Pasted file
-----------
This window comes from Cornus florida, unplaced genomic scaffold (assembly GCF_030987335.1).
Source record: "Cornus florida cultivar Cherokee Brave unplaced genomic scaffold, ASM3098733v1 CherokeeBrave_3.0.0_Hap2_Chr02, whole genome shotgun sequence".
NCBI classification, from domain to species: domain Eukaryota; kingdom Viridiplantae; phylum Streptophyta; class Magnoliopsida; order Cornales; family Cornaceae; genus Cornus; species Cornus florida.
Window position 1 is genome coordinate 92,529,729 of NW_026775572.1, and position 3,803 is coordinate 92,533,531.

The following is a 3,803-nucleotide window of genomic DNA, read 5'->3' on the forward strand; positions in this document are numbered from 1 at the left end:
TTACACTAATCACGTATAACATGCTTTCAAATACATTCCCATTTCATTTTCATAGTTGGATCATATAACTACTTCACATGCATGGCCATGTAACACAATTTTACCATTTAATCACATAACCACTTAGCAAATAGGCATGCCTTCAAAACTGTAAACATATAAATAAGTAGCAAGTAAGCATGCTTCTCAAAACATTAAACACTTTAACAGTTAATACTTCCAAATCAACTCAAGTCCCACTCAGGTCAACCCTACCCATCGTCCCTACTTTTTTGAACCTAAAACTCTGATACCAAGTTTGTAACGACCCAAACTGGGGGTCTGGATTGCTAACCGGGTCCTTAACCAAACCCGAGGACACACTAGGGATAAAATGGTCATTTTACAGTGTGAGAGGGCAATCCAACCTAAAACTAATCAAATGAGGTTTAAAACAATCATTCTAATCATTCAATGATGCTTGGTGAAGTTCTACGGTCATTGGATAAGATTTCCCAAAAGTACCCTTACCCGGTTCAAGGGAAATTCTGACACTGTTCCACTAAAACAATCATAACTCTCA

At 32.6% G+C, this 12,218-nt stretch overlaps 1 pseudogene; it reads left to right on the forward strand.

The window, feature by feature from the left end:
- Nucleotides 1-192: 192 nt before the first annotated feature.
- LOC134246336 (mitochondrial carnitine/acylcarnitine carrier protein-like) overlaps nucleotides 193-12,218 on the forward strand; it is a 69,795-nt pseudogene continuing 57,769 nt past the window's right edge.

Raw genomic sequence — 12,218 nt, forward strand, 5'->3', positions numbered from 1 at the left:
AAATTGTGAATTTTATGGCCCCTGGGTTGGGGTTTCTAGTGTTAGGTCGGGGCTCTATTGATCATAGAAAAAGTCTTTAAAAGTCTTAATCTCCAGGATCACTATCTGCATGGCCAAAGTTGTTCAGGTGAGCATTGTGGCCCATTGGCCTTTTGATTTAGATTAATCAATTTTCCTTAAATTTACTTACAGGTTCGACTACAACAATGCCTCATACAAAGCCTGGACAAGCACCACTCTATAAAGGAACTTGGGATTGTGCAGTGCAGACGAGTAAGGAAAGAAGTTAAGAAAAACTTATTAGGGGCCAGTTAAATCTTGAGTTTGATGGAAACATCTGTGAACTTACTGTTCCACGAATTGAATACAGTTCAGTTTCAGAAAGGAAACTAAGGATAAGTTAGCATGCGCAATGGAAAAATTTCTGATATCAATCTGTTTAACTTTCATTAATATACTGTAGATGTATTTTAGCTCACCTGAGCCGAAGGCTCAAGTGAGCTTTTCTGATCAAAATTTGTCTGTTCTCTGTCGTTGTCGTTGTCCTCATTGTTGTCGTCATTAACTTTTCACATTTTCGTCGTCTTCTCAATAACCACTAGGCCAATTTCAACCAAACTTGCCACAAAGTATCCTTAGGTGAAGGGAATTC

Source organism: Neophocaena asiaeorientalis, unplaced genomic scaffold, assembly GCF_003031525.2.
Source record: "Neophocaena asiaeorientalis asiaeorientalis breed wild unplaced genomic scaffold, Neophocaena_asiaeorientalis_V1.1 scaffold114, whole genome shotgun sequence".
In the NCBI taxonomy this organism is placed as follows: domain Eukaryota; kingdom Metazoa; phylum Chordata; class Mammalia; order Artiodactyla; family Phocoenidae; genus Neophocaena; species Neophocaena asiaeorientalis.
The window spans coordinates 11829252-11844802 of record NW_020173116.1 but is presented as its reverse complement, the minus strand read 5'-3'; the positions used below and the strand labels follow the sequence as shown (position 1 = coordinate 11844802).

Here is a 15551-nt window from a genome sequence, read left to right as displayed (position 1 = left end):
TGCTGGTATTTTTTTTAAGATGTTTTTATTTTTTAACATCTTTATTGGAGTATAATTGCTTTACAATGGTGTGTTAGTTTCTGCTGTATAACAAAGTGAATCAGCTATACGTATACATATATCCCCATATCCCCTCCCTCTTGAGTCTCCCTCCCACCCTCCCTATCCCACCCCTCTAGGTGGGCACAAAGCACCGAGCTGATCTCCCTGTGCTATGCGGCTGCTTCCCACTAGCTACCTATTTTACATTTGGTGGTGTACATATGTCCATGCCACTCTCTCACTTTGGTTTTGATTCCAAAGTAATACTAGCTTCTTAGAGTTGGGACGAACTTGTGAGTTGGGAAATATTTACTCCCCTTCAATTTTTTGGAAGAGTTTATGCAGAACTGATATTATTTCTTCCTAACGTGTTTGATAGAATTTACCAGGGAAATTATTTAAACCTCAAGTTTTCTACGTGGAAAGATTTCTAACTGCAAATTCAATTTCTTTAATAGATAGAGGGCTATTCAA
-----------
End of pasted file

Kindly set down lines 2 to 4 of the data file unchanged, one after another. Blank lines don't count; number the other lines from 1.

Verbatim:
Source record: "Cornus florida cultivar Cherokee Brave unplaced genomic scaffold, ASM3098733v1 CherokeeBrave_3.0.0_Hap2_Chr02, whole genome shotgun sequence".
NCBI classification, from domain to species: domain Eukaryota; kingdom Viridiplantae; phylum Streptophyta; class Magnoliopsida; order Cornales; family Cornaceae; genus Cornus; species Cornus florida.
Window position 1 is genome coordinate 92,529,729 of NW_026775572.1, and position 3,803 is coordinate 92,533,531.